In 2007, Jared Kushner's family company purchased 666 Fifth Avenue, a Manhattan office building, for a then-record $1.8 billion at the height of the real estate boom. It was widely regarded as one of the worst deals in Manhattan real estate history, since Kushner could never secure enough tenants to cover his mortgage payments.

Now Kushner has moved onto much bigger deals — a peace agreement between the Israelis and the Palestinians.

Except it's all a lot more complex than the world of Manhattan real estate. The deal that Kushner is now offering the Palestinians makes his disastrous Fifth Avenue purchase look like the Dutch purchase of Manhattan from the Indians in 1626 — for the equivalent of not much more than $100.

That's because Kushner is offering the Palestinians bupkis as his opening bid. You read that right. Kushner's opening bid for one of the most important real estate deals in the 21st century is: Palestinians, you get nothing.

Yes, Kushner's economic plan for the Palestinians, announced on Saturday, is $50 billion of investment. But no country, including the United States, has actually put a dime of that money on the table.

Talk about a leveraged real estate investment! This is like Kushner's father-in-law's real estate play where investors paid him to put the Trump name on a building, while he put up no money himself.

And as far as we can discern from reports about what else might be in the tightly held Kushner plan, there is no plan for an actual Palestinian state nor for the return of any Palestinian lands annexed by the Israelis. In fact, quite the reverse — the plan will likely try to codify Israel's annexations of Palestinian territory.

Just imagine if the British in 1947 had told Jewish leaders in Palestine (now modern-day Israel), "We have a really great deal for you: We will offer you a lot of nonexistent investment, and we will also prevent you from gaining your own state." How would the Jewish leadership have then reacted?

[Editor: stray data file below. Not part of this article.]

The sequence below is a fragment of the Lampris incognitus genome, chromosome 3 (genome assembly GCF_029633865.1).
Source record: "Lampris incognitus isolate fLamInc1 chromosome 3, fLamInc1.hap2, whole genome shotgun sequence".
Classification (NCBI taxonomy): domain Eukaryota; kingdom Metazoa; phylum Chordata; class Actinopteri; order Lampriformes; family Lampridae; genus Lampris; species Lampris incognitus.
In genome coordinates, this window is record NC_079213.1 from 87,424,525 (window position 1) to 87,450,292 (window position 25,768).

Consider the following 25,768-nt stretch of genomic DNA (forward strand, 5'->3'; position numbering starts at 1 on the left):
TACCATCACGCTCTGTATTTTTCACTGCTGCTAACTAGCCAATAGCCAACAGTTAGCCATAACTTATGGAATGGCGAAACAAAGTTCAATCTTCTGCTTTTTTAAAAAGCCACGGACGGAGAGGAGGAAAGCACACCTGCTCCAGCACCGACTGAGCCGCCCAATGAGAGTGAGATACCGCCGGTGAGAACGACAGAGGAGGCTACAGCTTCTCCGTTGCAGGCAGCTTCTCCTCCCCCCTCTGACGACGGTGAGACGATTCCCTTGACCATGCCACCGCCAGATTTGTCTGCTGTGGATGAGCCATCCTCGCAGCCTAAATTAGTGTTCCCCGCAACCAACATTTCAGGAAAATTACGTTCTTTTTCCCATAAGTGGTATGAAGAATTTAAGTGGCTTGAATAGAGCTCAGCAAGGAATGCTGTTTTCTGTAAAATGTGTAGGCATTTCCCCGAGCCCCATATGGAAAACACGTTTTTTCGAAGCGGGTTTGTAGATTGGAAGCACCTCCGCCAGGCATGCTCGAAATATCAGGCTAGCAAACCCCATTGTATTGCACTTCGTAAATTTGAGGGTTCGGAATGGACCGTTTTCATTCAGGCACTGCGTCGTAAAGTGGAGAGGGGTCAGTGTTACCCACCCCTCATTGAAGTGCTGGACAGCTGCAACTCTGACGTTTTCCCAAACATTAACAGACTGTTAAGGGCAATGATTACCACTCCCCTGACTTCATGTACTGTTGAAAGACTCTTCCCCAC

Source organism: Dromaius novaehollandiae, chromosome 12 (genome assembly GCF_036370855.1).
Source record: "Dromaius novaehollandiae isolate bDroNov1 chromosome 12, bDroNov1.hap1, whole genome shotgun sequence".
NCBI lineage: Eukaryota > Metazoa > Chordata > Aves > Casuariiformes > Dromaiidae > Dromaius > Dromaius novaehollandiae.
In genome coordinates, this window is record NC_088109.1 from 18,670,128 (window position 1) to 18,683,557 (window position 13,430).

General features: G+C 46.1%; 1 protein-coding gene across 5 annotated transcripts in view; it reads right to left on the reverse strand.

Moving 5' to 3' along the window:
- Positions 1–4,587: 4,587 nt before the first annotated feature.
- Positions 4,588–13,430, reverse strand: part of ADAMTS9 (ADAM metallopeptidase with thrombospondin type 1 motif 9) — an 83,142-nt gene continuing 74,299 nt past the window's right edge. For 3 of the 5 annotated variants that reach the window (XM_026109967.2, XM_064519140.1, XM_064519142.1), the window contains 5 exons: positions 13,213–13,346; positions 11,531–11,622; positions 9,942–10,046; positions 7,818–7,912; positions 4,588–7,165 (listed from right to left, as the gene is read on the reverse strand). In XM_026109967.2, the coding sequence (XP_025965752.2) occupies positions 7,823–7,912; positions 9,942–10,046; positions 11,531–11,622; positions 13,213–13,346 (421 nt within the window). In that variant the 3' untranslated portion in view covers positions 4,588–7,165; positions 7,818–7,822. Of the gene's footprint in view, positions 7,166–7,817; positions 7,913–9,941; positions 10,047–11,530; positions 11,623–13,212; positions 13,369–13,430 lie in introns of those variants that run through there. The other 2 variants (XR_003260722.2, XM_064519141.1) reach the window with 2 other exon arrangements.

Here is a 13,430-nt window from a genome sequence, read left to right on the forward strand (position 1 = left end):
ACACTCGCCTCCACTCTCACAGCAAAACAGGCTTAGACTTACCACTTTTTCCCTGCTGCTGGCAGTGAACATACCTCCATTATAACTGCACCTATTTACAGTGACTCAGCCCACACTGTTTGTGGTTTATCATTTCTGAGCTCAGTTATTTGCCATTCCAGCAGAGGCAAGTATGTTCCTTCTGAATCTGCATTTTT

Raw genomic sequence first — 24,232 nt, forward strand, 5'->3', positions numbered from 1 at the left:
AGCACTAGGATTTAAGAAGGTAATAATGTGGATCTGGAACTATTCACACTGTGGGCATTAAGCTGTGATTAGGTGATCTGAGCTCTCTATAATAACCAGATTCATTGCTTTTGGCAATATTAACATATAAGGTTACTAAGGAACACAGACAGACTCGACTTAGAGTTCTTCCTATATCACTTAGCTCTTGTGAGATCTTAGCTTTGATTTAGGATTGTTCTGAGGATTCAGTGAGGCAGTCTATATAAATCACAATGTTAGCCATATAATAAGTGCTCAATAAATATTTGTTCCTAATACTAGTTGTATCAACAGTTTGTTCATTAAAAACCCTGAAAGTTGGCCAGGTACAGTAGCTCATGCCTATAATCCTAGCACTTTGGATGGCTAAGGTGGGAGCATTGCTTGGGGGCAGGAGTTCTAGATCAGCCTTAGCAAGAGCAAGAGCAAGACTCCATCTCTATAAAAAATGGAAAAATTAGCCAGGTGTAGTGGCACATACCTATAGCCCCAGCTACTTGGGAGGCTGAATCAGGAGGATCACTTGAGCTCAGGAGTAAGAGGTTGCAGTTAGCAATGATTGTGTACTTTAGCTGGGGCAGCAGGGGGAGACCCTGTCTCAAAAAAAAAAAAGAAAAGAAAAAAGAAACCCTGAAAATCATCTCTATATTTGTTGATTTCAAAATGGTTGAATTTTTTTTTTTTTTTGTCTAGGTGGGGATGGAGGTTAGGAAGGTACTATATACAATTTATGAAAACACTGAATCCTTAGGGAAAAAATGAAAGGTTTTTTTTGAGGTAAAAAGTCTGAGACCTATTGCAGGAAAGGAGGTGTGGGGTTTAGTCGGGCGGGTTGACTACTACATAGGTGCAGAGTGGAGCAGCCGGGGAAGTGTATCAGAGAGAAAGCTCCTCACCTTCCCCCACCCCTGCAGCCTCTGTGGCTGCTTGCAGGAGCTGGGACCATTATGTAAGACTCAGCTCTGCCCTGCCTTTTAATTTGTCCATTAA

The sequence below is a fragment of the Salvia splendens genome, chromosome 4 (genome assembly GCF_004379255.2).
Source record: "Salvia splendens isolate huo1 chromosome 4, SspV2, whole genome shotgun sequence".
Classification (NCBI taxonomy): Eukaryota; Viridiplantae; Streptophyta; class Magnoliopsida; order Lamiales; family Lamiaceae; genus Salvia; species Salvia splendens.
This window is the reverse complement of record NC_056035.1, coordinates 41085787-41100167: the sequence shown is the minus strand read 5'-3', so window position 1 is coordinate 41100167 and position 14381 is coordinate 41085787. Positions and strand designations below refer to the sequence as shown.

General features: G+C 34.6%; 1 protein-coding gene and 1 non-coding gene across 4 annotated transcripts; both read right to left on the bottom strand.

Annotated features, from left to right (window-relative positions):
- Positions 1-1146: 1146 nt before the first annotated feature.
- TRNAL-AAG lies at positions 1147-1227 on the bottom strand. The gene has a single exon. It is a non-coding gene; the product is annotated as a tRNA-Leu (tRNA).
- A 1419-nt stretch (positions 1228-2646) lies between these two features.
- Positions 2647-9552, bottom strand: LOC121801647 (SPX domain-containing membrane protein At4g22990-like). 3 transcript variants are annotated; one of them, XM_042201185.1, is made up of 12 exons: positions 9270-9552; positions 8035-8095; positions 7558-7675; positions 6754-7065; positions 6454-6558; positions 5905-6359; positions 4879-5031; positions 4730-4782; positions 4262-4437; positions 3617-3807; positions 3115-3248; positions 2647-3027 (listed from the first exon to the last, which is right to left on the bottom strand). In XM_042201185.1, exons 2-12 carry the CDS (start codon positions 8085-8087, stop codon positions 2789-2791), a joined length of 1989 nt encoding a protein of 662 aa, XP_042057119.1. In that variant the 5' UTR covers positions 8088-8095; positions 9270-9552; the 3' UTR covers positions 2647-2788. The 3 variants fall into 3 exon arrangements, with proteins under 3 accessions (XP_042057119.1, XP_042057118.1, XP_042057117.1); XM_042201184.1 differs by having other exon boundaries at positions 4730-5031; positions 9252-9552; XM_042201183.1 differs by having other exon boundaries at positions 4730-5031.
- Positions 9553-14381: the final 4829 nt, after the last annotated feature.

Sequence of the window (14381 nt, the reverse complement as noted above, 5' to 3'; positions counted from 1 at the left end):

Kushner and his negotiating team seem to have internalized the Israeli positions that there are no credible partners on the Palestinian side to deal with, whether it's the Palestinian Authority or Hamas. Meanwhile, Hamas and Islamic Jihad continue to fire rockets indiscriminately into Israel, challenging the very notion that peace negotiations are feasible at this time.

Unsurprisingly, the Palestinians are boycotting the much-ballyhooed Palestinian investment conference that Kushner is hosting this week in Bahrain.

Palestinian Munib al Masri, a billionaire industrialist, told the Washington Post that he promptly rejected an invitation to the conference because, "Our problem is a political one, not an economic one. We have dignity, we have leadership, and they don't want to go because they believe America is not an honest broker."

In other words, Kushner's peace plan is predictably dead on arrival — though the collapse of any real peace deal has been a work in progress since the beginning of the Trump administration.

First, Trump appointed his bankruptcy lawyer, David Friedman, to serve as U.S. ambassador in Israel. After his nomination was announced, Friedman said he looked forward to moving the U.S. embassy from Tel Aviv to "Israel's eternal capital, Jerusalem."

But Palestinians also regard Jerusalem as their capital, while Muslims at large look upon it as a sacred city — since the Prophet Mohammed was supposed to have ascended into heaven from the al-Aqsa mosque in East Jerusalem. And this was, in large part, the reason that the United States embassy had remained in Tel Aviv.